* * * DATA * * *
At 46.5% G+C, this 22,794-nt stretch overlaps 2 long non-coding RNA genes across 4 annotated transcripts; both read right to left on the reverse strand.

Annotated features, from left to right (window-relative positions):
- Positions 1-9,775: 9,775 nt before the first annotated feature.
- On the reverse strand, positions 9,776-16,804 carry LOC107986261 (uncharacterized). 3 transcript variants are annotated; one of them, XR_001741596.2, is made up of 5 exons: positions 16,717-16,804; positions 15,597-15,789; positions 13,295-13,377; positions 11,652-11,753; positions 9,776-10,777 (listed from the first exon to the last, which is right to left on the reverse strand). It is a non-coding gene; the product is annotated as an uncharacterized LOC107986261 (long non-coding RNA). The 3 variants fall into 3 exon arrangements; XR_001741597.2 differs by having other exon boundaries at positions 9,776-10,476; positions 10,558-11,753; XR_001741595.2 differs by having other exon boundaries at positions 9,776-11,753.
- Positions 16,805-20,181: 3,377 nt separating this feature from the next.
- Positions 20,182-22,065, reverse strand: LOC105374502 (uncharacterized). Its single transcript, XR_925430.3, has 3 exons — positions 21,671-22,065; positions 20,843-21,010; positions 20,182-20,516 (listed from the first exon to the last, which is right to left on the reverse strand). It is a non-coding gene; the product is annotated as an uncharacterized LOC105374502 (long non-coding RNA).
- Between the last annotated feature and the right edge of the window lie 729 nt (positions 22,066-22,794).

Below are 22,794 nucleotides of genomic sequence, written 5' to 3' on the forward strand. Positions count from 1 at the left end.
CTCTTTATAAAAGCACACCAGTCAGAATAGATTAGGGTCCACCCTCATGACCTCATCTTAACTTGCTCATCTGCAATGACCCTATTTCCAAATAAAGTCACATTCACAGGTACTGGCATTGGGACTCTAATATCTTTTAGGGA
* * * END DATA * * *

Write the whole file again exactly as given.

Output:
At 46.5% G+C, this 22,794-nt stretch overlaps 2 long non-coding RNA genes across 4 annotated transcripts; both read right to left on the reverse strand.

Annotated features, from left to right (window-relative positions):
- Positions 1-9,775: 9,775 nt before the first annotated feature.
- On the reverse strand, positions 9,776-16,804 carry LOC107986261 (uncharacterized). 3 transcript variants are annotated; one of them, XR_001741596.2, is made up of 5 exons: positions 16,717-16,804; positions 15,597-15,789; positions 13,295-13,377; positions 11,652-11,753; positions 9,776-10,777 (listed from the first exon to the last, which is right to left on the reverse strand). It is a non-coding gene; the product is annotated as an uncharacterized LOC107986261 (long non-coding RNA). The 3 variants fall into 3 exon arrangements; XR_001741597.2 differs by having other exon boundaries at positions 9,776-10,476; positions 10,558-11,753; XR_001741595.2 differs by having other exon boundaries at positions 9,776-11,753.
- Positions 16,805-20,181: 3,377 nt separating this feature from the next.
- Positions 20,182-22,065, reverse strand: LOC105374502 (uncharacterized). Its single transcript, XR_925430.3, has 3 exons — positions 21,671-22,065; positions 20,843-21,010; positions 20,182-20,516 (listed from the first exon to the last, which is right to left on the reverse strand). It is a non-coding gene; the product is annotated as an uncharacterized LOC105374502 (long non-coding RNA).
- Between the last annotated feature and the right edge of the window lie 729 nt (positions 22,066-22,794).

Below are 22,794 nucleotides of genomic sequence, written 5' to 3' on the forward strand. Positions count from 1 at the left end.
CTCTTTATAAAAGCACACCAGTCAGAATAGATTAGGGTCCACCCTCATGACCTCATCTTAACTTGCTCATCTGCAATGACCCTATTTCCAAATAAAGTCACATTCACAGGTACTGGCATTGGGACTCTAATATCTTTTAGGGA